SAN ANTONIO, Feb. 27, 2014 -- U.S. Grains Council President Tom Sleight said he’s asking corn farmers to strictly follow recommended stewardship guidelines for growing and selling Syngenta’s Agrisure Duracade seed trait “to minimize the risk of export trade disruption.”
In an effort to help farmers manage the new product, Syngenta announced an agreement this month with Gavilon Grain LLC to provide marketing opportunities for farmers who choose to plant Agrisure Duracade, which has been designed to control rootworm damage. For growers participating in the program, Gavilon will accept Duracade grain at market price while providing stewardship and distribution services.
In November, China began rejecting shipments of corn that contained Agrisure Viptera, a trait developed by Syngenta to control damage from more than a dozen insects, including rootworm. USGC leaders fear additional retaliation as Syngenta releases its Duracade product, which has also not been approved by the Asian nation. In a briefing today at the Commodity Classic in San Antonio, Sleight said the group is working with Chinese officials on a daily, “almost hourly” basis to resolve the issue.
He noted that unintentional commingling will inevitably occur in the large U.S. commodity handling system and that modern testing methods would likely detect trace levels of the unapproved traits in grain shipments.
“Today’s unfortunate reality is that biotechnology approval systems around the world are not synchronous,” Sleight said, warning that “leakage of unapproved events may even result in the closure of some major markets to U.S. corn exports for an indefinite period.”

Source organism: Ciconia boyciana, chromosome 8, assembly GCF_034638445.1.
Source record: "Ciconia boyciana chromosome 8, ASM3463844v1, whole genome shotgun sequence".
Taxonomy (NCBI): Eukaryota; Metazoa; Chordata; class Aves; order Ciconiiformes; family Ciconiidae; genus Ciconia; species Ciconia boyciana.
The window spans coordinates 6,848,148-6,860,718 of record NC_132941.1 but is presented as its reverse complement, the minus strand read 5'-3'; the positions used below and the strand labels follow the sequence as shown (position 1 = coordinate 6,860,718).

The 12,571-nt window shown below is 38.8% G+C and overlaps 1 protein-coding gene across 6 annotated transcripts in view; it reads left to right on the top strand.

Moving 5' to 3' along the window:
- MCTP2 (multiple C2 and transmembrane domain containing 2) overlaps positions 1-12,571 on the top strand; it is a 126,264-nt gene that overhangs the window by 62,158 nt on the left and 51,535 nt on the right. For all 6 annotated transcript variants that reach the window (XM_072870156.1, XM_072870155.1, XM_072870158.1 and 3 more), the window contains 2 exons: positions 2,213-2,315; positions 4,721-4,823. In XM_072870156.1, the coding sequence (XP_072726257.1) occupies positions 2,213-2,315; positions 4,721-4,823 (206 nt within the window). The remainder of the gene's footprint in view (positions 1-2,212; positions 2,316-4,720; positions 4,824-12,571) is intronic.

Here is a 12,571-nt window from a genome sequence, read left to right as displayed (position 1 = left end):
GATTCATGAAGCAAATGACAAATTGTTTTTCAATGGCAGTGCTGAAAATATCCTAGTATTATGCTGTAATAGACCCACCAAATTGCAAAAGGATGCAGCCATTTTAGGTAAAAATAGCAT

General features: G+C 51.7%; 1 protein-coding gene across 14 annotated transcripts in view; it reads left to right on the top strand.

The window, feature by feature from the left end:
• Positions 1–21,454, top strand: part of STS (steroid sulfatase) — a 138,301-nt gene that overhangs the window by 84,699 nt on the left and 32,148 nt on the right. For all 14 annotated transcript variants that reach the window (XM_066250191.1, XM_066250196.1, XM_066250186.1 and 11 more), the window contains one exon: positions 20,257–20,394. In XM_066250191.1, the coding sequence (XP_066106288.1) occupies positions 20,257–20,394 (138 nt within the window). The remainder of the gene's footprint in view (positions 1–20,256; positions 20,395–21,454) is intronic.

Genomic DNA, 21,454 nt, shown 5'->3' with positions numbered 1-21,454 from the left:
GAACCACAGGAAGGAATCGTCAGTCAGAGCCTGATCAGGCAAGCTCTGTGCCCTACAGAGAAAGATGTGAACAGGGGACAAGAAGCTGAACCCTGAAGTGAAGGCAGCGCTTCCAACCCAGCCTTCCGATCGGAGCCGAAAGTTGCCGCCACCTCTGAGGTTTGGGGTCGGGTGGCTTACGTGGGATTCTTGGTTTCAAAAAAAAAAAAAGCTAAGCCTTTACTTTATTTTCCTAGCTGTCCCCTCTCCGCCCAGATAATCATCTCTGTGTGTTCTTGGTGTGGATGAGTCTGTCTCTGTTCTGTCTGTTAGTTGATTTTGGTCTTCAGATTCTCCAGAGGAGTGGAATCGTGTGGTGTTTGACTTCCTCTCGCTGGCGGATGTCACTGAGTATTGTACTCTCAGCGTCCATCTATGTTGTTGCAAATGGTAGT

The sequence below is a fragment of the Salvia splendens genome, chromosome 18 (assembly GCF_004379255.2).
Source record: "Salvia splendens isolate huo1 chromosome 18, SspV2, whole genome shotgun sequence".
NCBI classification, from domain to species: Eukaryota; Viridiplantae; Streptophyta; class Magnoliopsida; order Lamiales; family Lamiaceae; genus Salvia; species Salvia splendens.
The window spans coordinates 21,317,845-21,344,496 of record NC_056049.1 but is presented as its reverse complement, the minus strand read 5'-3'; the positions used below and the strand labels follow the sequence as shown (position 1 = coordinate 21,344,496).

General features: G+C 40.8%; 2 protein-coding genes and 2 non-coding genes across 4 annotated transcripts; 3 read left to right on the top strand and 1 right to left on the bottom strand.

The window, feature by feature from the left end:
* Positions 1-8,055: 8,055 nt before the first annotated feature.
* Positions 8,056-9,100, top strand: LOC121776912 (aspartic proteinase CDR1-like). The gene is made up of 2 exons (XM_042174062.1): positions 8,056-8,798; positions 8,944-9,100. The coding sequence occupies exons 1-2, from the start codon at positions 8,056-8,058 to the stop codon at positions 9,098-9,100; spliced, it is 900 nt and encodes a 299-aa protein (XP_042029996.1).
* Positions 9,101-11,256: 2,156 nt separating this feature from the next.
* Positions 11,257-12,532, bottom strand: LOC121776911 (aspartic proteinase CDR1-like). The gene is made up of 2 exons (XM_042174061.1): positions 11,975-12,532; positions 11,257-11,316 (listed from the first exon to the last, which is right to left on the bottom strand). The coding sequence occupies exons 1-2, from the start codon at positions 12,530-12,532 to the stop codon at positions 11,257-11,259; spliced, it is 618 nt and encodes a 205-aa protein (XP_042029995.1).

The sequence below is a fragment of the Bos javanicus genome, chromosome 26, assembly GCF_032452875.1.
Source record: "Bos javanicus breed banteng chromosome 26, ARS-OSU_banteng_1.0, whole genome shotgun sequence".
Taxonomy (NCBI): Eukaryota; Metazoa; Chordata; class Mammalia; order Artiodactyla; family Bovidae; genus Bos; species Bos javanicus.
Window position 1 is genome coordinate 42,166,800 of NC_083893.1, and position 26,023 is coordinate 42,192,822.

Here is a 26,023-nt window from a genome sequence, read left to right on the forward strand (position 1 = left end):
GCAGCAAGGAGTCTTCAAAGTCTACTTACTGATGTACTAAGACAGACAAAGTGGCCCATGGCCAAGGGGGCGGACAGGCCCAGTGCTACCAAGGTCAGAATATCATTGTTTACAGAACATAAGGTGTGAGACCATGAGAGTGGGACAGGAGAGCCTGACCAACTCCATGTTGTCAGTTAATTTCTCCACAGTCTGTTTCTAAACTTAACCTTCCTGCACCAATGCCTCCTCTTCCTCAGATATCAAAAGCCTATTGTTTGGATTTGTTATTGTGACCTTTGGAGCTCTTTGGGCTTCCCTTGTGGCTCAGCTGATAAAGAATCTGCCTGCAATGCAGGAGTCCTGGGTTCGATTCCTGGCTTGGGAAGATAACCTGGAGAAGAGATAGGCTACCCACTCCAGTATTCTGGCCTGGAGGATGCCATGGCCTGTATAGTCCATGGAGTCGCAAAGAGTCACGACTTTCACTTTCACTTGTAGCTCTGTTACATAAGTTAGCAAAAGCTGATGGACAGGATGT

During an interview today with Agri-Pulse, David Morgan, president of Syngenta Seeds, said U.S. farmers are “anxiously awaiting” the new technology provided by the Duracade product as they battle rootworm. He said the partnership with Gavilon gives farmers the choice to adopt Duracade “with the confidence of knowing they have options for marketing their grain."
Syngenta is marketing the technology with a limited launch planned for cultivation in the U.S. and Canada in 2014. Morgan said Syngenta will not sell Duracade in areas of the country where corn is grown primarily for export markets that include China.
Regarding China’s rejection of Agrisure Viptera, Morgan noted the product is grown in the U.S., Argentina and Brazil, and has been in the grain system for three years without retaliation. He said, to his knowledge, China has not rejected loads of corn from other countries that grow Viptera.
“The real issue is a lack of synchronized approvals by grain importing countries,” Syngenta noted in a statement. “To source from major corn producing countries, importing countries need to align their regulatory processes to ensure predictable markets and undisturbed trade.”
Sleight said while there are several theories on why China rejected the shipments, “the bottom line is there is a real concern about biotechnology in China.” He noted that the U.S. corn industry will lose a couple million tons of corn exports to China because of the issue.
USGC Chairman Julius Schaaf appealed to his fellow farmers to adhere to the stewardship program and “to please be aware and understand the urgency of the export market.”
He noted that China knows it needs the bio-engineered technology in order to sustain its production. “It’s really about global food security,” he said. “China admits they have a sincere interest in this technology.”
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